@app.server.route(’/dash/urlToDownload’)
def download_csv():
value = flask.request.args.get(‘value’)

#DF from signal

strIO = StringIO.StringIO()
strIO.write('You have selected {}'.format(value)) 
strIO.seek(0)    
return send_file(strIO,
                 mimetype='text/csv',
                 attachment_filename='downloadFile.csv',
                 as_attachment=True)

I have figured out a solution on how to use multiple filters. I believe it is straightforward but for a newbie like me it was quite hard to come up with it. So I thought I share it in case somebody else comes along:

In the front end I have a download button:

import os
import pandas as pd
import io
import flask
import dash
import dash_core_components as dcc
import dash_html_components as html
from datetime import datetime as dt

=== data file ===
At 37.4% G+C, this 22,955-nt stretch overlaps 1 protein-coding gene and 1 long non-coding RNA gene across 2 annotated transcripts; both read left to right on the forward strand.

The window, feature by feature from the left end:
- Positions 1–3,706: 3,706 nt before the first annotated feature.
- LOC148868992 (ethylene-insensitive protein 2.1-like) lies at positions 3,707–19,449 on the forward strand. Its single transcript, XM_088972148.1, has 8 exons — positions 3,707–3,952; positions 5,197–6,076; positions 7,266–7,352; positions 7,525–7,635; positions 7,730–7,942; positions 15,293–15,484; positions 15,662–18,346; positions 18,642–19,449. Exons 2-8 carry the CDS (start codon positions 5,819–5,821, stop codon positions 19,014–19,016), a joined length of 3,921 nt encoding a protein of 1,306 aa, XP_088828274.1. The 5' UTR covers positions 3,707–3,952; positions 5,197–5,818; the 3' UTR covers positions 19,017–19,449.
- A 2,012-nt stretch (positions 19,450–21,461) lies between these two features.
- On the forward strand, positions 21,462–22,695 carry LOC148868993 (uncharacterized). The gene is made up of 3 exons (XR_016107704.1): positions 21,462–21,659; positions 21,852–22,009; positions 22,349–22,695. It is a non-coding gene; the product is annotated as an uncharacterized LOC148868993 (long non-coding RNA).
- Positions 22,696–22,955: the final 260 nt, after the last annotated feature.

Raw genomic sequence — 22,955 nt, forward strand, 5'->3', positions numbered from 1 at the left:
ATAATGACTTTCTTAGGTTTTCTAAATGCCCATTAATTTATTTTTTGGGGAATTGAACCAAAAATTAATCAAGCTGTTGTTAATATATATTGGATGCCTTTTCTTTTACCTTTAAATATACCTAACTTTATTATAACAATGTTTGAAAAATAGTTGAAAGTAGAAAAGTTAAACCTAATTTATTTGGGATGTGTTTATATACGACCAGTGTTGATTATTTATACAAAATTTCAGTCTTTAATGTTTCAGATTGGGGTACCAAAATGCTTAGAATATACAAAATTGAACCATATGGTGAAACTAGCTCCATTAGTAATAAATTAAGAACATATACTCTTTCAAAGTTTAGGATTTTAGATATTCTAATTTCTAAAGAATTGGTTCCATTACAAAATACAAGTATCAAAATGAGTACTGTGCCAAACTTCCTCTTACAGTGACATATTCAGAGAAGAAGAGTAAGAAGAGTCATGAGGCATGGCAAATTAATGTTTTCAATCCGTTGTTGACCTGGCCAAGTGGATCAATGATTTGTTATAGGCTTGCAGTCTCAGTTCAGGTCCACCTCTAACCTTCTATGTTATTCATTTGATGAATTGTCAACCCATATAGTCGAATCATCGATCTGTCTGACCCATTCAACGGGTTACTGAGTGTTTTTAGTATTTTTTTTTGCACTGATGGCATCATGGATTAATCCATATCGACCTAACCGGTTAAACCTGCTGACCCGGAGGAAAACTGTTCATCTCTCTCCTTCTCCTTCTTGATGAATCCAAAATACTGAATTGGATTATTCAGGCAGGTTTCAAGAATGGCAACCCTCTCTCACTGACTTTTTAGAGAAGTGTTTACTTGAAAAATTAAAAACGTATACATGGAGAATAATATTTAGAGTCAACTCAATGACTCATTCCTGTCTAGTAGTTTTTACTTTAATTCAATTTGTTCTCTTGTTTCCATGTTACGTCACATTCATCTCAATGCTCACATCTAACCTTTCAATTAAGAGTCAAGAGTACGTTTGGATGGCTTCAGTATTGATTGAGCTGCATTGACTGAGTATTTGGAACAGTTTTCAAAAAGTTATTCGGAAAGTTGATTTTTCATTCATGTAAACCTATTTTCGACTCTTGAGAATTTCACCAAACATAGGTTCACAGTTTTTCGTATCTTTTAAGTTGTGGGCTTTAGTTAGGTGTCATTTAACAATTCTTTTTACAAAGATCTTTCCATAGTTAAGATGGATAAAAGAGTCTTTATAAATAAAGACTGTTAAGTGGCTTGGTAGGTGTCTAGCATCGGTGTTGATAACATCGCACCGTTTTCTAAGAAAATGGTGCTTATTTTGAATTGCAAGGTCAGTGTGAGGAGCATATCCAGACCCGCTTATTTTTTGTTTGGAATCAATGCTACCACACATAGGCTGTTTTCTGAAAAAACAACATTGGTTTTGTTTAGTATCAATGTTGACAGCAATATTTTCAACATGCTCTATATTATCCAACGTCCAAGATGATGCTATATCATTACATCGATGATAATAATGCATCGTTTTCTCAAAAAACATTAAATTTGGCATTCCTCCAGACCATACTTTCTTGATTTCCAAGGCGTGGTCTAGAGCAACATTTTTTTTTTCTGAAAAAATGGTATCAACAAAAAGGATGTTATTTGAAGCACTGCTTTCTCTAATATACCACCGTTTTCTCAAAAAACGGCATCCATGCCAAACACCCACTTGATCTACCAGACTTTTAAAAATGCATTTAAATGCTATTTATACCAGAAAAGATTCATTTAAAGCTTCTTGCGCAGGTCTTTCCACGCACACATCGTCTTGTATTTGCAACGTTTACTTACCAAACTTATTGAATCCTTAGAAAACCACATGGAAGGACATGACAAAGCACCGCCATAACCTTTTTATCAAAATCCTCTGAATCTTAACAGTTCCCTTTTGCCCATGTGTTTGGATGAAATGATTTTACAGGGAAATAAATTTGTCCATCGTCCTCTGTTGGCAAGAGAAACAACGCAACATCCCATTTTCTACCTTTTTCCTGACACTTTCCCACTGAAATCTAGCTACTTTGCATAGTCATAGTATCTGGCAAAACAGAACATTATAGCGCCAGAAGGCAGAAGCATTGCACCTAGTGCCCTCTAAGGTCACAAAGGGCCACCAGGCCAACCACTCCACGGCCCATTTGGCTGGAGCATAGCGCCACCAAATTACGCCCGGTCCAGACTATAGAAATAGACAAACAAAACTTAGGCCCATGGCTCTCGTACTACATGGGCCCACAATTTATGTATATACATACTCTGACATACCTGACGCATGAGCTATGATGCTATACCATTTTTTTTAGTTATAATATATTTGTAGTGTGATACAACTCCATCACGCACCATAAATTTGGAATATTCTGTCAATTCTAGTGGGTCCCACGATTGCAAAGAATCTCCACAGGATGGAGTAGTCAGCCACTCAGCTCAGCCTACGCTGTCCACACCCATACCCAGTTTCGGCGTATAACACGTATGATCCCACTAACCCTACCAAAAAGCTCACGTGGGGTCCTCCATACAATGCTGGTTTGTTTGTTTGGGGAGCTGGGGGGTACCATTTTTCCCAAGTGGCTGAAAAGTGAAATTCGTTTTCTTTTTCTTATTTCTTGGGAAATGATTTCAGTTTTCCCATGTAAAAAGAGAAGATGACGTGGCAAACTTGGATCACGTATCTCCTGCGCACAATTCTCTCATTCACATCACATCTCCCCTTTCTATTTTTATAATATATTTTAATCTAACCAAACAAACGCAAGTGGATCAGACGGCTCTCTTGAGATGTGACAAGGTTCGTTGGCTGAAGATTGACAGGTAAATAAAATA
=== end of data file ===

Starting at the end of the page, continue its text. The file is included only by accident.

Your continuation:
app = dash.Dash()
app.css.append_css({'external_url': 'https://codepen.io/chriddyp/pen/bWLwgP.css'})
app.layout = html.Div([
html.A(html.Button('Download', id='download-button'), id='download-link')])

Note that you will need to add your dcc components above to filter the dataframe (in my case: gender-picker, joindate and state-picker). The way I do it from here is to merge all my filters on the dataframe in the link like this:

@app.callback(
    dash.dependencies.Output('download-link', 'href'),
    [dash.dependencies.Input('gender-picker', 'values'),
     dash.dependencies.Input('joindate', 'start_date'),
     dash.dependencies.Input('state-picker', 'values')])
    
def update_link(selected_gender, join_start_date, join_end_date, selected_state):
    return '/dash/urlToDownload?value={}/{}/{}'.format('-'.join(selected_gender),
                                                                  dt.strptime(join_start_date,'%Y-%M-%d'),
                                                                  '-'.join(selected_state))

Then I get the value and decompose it in its single parts which I then use to subset my dataframe:

@app.server.route('/dash/urlToDownload')
def download_csv():
    value = flask.request.args.get('value')
#here is where I split the value
    value = value.split('/')
    
    selected_gender = value[0].split('-')
    selected_state = value[2].split('-')